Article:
A Bahamian chef is spotlighting Caribbean cuisine into a fun experience. Chef Kermit Raymond Mackey, who also goes by Chef Ray and Chef Kermit, recently launched “Island Flares” — a pop-up weekend brunch and dinner series at Colors Restaurant in the Lower East Side. Featuring dozens of island inspired dishes and fusions, the inspiration behind the event is to give food lovers an opportunity to explore the different culinary dishes from the Caribbean as a stepping stool to learning more about their respective countries of origin.
“Our motto is promoting tourism through food and flavor, and what we want to do is reach the masses by advertising and educating them about Caribbean food,” said Mackey.
He says it’s been his mission to establish a food series where he can present a variety of West Indian food to people with either a vast, limited, or a non-existent Caribbean food experience. After conducting several test runs around the city, he decided to bring the event to Colors Restaurant to introduce the cuisine to newcomers.
“I’ve been in the business for 18 years now and it has always been my dream to do this,” he said. “We’ve been doing it across the boroughs and the response has been okay but not great, so we took the chance to step out in New York and make this accessible to everybody.”
Every weekend since Sept. 15, Mackey and his team prepares all types of Caribbean appetizers, meals, and beverages. His catering company, Chef Ray’s Taste of the Islands Incorporated, fills in the void of the city not having any Bahamian restaurants, but he says he enjoys being able to showcase all of the cuisines of the Caribbean islands.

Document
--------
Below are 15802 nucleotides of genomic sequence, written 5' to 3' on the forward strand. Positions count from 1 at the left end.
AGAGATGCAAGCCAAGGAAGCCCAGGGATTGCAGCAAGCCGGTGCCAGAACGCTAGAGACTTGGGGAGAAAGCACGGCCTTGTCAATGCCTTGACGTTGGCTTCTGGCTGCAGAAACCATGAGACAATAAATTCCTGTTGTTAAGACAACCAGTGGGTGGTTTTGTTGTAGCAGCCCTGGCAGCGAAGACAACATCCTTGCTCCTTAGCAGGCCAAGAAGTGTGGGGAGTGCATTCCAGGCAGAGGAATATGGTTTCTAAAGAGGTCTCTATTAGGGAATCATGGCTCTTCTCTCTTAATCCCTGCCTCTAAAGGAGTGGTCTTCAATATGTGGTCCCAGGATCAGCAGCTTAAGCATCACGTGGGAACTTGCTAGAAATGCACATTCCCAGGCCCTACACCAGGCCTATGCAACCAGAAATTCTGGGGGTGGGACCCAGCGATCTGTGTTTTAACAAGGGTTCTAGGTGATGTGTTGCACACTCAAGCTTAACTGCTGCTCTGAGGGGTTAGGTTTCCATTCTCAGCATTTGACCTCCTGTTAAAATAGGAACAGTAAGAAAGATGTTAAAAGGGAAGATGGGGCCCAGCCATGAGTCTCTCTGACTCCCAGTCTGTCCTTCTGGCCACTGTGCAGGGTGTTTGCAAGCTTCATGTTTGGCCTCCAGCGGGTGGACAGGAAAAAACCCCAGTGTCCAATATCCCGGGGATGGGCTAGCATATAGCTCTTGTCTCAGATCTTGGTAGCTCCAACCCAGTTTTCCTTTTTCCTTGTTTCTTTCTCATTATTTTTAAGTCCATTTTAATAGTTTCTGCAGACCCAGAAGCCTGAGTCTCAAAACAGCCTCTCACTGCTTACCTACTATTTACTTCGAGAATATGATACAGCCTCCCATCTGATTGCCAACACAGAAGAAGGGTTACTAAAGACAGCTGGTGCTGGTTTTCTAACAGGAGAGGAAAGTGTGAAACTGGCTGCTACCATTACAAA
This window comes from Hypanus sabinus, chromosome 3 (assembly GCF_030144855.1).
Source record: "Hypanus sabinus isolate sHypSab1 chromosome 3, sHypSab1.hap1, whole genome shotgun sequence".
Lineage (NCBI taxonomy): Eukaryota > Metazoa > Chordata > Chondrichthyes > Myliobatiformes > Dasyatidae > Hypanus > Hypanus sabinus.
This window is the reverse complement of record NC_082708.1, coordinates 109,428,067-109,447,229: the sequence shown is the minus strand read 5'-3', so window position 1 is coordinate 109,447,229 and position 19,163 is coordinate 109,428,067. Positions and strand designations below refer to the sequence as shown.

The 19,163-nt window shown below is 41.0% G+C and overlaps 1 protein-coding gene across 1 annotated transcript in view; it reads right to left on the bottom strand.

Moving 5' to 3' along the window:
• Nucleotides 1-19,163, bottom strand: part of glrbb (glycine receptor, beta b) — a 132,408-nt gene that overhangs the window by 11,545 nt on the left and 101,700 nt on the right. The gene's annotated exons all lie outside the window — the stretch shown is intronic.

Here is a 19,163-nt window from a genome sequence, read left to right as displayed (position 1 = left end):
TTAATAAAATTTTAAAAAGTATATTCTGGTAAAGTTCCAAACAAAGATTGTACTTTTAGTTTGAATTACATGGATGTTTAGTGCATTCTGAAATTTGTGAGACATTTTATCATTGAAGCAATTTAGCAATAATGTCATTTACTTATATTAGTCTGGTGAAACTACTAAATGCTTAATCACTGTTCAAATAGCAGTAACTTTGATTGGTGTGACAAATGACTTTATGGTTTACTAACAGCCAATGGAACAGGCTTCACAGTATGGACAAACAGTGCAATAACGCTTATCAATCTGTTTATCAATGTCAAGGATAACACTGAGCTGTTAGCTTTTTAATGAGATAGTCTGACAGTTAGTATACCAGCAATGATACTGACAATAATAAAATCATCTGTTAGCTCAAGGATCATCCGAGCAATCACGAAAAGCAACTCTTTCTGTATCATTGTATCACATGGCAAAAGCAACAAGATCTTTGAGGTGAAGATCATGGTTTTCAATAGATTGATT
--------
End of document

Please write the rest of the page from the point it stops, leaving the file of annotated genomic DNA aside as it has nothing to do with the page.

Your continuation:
“We didn’t want to just brand the Bahamas because we have a diverse group of islands in the Caribbean, and each one has its own flavor,” said Mackey. “We just add our twist to it by using different ingredients, and more or less, provide an upscale dining experience — we want people to have a warm and friendly experience.”
A few dishes served at the series are inspired by notable fishes from Jamaica, Trinidad and Tobago, Haiti, and more. They include jerk chicken made with guava and served with vegetables, a pepper shrimp dish served with grits and fried okra, and a highly popular Bahamian seafood dish — conch.
The shelled snail is very popular in Bahamian cuisine, as well as in Haiti, where it’s commonly known as lambi. In the former country, it is tenderized and deep fried into conch fritters. But Mackey is giving this chewy meat an Asian kick.
“We are doing a conch stir-fry with an Asian twist, and it’ll be sweet and sour flavors,” he said.
A few beverages he included into the series are exotic fruit cocktails, as well as Caribbean beers, sangrias, and lemonades.
The series will take a brief hiatus before re-launching in November, as Mackey and his team make several changes to the menu and their overall mission. One of his long-term goals is to get a restaurant up and running in the near future, and he wants to use the series as a catalyst to promoting his culinary style.
“We really want to promote and help build our clientele so when we launch a brick and mortar restaurant — we have an existing clientele base,” he said.
Mackey encourages all foodies to explore his series because he prides himself on his patience to learn and experiment with new things, and hopes he makes an impactful encounter for newfound Caribbean food lovers.
“Besides offering a unique culinary experience, we want to give people something different when it comes to food,” he said. “Our flavor is unique to most Caribbean restaurants, and people will experience the hardwork we put into it because we don’t take shortcuts. If we can’t make something from scratch we don’t do it. We want it fresh and give people exactly what you pay for.”
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